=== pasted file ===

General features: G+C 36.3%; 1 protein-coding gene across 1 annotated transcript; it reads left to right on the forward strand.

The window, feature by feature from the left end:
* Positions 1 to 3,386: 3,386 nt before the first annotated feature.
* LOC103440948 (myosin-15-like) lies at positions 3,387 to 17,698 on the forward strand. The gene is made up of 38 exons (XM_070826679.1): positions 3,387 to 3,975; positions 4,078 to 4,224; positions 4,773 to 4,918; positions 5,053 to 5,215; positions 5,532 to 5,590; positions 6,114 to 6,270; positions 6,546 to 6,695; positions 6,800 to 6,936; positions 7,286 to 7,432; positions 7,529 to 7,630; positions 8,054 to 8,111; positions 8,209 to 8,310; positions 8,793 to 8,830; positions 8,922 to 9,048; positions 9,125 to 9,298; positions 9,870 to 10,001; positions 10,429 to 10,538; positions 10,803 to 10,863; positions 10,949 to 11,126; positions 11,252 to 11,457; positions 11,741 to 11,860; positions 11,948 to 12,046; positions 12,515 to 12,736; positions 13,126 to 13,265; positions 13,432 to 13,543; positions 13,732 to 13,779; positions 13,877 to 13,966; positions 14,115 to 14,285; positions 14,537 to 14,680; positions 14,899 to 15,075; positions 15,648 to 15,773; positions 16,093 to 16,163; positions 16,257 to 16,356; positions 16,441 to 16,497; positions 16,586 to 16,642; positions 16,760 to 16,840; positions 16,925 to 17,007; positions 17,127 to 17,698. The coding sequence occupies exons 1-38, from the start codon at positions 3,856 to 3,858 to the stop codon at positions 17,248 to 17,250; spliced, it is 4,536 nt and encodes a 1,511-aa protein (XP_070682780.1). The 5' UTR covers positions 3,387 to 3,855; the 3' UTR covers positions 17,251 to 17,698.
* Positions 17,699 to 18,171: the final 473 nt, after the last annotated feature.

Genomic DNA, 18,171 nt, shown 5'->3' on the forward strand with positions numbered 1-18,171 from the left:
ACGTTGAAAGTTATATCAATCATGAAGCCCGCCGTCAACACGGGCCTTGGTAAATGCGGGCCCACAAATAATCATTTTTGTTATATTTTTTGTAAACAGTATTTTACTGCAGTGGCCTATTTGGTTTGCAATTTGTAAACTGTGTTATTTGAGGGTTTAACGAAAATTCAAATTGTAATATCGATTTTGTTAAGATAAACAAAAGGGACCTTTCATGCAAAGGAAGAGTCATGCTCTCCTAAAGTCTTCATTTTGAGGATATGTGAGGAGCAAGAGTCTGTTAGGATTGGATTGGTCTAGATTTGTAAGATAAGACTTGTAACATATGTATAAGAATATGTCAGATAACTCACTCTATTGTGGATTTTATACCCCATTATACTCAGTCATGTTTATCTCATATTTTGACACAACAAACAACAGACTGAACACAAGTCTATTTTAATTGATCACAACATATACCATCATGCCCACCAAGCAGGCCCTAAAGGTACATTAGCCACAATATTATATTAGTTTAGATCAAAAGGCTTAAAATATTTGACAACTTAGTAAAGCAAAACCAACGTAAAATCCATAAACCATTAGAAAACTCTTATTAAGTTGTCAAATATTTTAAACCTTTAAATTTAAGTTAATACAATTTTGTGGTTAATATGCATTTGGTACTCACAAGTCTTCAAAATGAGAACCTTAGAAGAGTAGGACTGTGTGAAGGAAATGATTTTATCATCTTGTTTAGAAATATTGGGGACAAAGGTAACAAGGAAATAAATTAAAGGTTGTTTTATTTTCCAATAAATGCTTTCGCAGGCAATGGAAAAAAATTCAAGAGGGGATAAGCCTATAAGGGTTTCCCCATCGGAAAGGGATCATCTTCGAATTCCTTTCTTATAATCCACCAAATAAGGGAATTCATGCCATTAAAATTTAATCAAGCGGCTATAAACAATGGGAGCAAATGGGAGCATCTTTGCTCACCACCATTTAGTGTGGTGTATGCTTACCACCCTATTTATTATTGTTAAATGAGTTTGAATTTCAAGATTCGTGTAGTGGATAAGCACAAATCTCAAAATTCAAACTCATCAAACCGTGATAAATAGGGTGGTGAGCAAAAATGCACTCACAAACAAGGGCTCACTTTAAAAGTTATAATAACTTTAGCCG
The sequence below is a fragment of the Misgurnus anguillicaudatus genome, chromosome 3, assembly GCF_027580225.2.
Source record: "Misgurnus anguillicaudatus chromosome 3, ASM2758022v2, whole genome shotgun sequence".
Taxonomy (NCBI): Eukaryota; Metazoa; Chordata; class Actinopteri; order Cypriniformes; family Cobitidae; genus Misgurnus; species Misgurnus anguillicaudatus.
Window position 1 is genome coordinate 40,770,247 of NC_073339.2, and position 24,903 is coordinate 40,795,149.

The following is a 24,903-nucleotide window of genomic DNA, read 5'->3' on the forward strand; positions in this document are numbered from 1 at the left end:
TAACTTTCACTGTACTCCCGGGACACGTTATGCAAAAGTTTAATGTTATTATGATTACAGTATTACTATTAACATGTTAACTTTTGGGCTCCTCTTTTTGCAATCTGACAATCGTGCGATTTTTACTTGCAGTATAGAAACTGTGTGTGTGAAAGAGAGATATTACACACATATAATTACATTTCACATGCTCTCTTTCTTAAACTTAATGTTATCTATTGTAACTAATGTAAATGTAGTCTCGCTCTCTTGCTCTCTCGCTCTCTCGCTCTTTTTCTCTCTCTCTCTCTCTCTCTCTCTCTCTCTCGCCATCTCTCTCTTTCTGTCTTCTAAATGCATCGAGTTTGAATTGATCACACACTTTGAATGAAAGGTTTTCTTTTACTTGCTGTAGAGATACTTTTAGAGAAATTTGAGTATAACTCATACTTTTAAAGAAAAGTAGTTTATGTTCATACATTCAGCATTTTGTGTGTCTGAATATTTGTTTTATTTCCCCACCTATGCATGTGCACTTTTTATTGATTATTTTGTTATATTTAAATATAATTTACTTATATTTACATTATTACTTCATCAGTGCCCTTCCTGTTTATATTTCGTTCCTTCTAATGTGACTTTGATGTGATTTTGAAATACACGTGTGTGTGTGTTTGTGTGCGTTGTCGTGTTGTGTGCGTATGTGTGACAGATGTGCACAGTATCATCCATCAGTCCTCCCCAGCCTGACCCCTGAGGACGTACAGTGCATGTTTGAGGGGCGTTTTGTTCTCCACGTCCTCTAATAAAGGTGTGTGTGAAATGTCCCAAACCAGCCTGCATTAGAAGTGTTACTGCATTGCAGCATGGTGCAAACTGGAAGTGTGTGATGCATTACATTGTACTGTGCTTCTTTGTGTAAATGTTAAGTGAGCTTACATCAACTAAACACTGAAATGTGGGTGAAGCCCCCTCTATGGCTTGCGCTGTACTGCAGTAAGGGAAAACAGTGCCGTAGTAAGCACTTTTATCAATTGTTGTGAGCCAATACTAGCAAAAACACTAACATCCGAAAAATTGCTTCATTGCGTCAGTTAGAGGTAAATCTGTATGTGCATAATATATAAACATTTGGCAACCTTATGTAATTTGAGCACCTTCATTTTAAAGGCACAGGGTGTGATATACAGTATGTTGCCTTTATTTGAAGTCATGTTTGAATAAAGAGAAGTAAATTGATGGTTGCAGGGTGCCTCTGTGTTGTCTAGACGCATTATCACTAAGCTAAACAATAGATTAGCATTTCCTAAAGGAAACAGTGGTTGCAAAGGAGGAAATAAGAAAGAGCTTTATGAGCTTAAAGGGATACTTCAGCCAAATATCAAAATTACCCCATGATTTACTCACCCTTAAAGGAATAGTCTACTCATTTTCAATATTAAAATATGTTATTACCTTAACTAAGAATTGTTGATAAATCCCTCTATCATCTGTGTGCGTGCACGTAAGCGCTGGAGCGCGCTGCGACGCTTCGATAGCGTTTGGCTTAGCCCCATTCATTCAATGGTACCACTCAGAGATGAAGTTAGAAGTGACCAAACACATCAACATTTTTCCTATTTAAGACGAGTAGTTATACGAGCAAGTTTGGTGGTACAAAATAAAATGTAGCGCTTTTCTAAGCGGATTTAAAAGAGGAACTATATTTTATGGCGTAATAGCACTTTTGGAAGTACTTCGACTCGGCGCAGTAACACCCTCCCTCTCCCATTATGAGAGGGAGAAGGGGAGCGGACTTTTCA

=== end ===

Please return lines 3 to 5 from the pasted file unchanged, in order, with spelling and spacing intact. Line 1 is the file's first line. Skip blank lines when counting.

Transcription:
* Positions 1 to 3,386: 3,386 nt before the first annotated feature.
* LOC103440948 (myosin-15-like) lies at positions 3,387 to 17,698 on the forward strand. The gene is made up of 38 exons (XM_070826679.1): positions 3,387 to 3,975; positions 4,078 to 4,224; positions 4,773 to 4,918; positions 5,053 to 5,215; positions 5,532 to 5,590; positions 6,114 to 6,270; positions 6,546 to 6,695; positions 6,800 to 6,936; positions 7,286 to 7,432; positions 7,529 to 7,630; positions 8,054 to 8,111; positions 8,209 to 8,310; positions 8,793 to 8,830; positions 8,922 to 9,048; positions 9,125 to 9,298; positions 9,870 to 10,001; positions 10,429 to 10,538; positions 10,803 to 10,863; positions 10,949 to 11,126; positions 11,252 to 11,457; positions 11,741 to 11,860; positions 11,948 to 12,046; positions 12,515 to 12,736; positions 13,126 to 13,265; positions 13,432 to 13,543; positions 13,732 to 13,779; positions 13,877 to 13,966; positions 14,115 to 14,285; positions 14,537 to 14,680; positions 14,899 to 15,075; positions 15,648 to 15,773; positions 16,093 to 16,163; positions 16,257 to 16,356; positions 16,441 to 16,497; positions 16,586 to 16,642; positions 16,760 to 16,840; positions 16,925 to 17,007; positions 17,127 to 17,698. The coding sequence occupies exons 1-38, from the start codon at positions 3,856 to 3,858 to the stop codon at positions 17,248 to 17,250; spliced, it is 4,536 nt and encodes a 1,511-aa protein (XP_070682780.1). The 5' UTR covers positions 3,387 to 3,855; the 3' UTR covers positions 17,251 to 17,698.
* Positions 17,699 to 18,171: the final 473 nt, after the last annotated feature.